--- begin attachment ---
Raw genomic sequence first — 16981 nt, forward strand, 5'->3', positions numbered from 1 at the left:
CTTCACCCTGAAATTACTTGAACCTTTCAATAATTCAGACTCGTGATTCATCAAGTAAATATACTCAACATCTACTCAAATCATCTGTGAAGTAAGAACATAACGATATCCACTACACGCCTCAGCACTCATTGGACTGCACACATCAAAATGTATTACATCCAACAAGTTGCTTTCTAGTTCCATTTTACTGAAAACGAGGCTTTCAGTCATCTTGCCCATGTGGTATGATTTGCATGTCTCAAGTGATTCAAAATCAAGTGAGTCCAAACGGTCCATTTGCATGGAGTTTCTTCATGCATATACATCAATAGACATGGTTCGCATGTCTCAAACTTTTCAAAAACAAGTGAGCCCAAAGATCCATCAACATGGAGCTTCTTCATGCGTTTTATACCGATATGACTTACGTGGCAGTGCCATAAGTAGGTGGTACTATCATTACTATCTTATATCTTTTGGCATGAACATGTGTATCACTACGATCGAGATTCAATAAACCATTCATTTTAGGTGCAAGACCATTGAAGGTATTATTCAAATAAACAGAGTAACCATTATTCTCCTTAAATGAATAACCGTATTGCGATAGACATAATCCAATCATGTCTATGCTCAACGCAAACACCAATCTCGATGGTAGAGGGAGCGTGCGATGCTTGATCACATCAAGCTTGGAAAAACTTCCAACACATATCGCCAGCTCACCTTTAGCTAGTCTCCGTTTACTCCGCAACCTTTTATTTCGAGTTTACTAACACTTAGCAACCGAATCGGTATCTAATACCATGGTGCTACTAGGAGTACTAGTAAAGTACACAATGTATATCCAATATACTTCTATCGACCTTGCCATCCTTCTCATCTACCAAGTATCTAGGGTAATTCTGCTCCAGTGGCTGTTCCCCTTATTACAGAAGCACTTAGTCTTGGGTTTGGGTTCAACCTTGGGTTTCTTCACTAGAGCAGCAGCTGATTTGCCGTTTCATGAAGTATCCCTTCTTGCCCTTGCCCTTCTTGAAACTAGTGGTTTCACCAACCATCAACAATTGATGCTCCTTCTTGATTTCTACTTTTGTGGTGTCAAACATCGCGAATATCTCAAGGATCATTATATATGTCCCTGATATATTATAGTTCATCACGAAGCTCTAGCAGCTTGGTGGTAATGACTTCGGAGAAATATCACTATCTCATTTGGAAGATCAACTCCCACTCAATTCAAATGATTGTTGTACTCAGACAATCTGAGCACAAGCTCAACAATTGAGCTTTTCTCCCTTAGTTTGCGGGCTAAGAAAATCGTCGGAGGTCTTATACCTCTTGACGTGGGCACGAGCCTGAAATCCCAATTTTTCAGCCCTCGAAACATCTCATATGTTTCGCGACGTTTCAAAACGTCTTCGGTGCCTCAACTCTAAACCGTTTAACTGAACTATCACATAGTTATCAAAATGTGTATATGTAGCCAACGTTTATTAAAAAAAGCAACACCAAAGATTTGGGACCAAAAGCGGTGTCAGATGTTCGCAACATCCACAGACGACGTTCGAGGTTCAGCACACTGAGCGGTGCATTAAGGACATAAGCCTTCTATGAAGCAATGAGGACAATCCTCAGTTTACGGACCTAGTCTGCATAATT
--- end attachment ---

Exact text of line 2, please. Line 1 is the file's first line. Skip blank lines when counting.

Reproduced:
CTTCACCCTGAAATTACTTGAACCTTTCAATAATTCAGACTCGTGATTCATCAAGTAAATATACTCAACATCTACTCAAATCATCTGTGAAGTAAGAACATAACGATATCCACTACACGCCTCAGCACTCATTGGACTGCACACATCAAAATGTATTACATCCAACAAGTTGCTTTCTAGTTCCATTTTACTGAAAACGAGGCTTTCAGTCATCTTGCCCATGTGGTATGATTTGCATGTCTCAAGTGATTCAAAATCAAGTGAGTCCAAACGGTCCATTTGCATGGAGTTTCTTCATGCATATACATCAATAGACATGGTTCGCATGTCTCAAACTTTTCAAAAACAAGTGAGCCCAAAGATCCATCAACATGGAGCTTCTTCATGCGTTTTATACCGATATGACTTACGTGGCAGTGCCATAAGTAGGTGGTACTATCATTACTATCTTATATCTTTTGGCATGAACATGTGTATCACTACGATCGAGATTCAATAAACCATTCATTTTAGGTGCAAGACCATTGAAGGTATTATTCAAATAAACAGAGTAACCATTATTCTCCTTAAATGAATAACCGTATTGCGATAGACATAATCCAATCATGTCTATGCTCAACGCAAACACCAATCTCGATGGTAGAGGGAGCGTGCGATGCTTGATCACATCAAGCTTGGAAAAACTTCCAACACATATCGCCAGCTCACCTTTAGCTAGTCTCCGTTTACTCCGCAACCTTTTATTTCGAGTTTACTAACACTTAGCAACCGAATCGGTATCTAATACCATGGTGCTACTAGGAGTACTAGTAAAGTACACAATGTATATCCAATATACTTCTATCGACCTTGCCATCCTTCTCATCTACCAAGTATCTAGGGTAATTCTGCTCCAGTGGCTGTTCCCCTTATTACAGAAGCACTTAGTCTTGGGTTTGGGTTCAACCTTGGGTTTCTTCACTAGAGCAGCAGCTGATTTGCCGTTTCATGAAGTATCCCTTCTTGCCCTTGCCCTTCTTGAAACTAGTGGTTTCACCAACCATCAACAATTGATGCTCCTTCTTGATTTCTACTTTTGTGGTGTCAAACATCGCGAATATCTCAAGGATCATTATATATGTCCCTGATATATTATAGTTCATCACGAAGCTCTAGCAGCTTGGTGGTAATGACTTCGGAGAAATATCACTATCTCATTTGGAAGATCAACTCCCACTCAATTCAAATGATTGTTGTACTCAGACAATCTGAGCACAAGCTCAACAATTGAGCTTTTCTCCCTTAGTTTGCGGGCTAAGAAAATCGTCGGAGGTCTTATACCTCTTGACGTGGGCACGAGCCTGAAATCCCAATTTTTCAGCCCTCGAAACATCTCATATGTTTCGCGACGTTTCAAAACGTCTTCGGTGCCTCAACTCTAAACCGTTTAACTGAACTATCACATAGTTATCAAAATGTGTATATGTAGCCAACGTTTATTAAAAAAAGCAACACCAAAGATTTGGGACCAAAAGCGGTGTCAGATGTTCGCAACATCCACAGACGACGTTCGAGGTTCAGCACACTGAGCGGTGCATTAAGGACATAAGCCTTCTATGAAGCAATGAGGACAATCCTCAGTTTACGGACCTAGTCTGCATAATT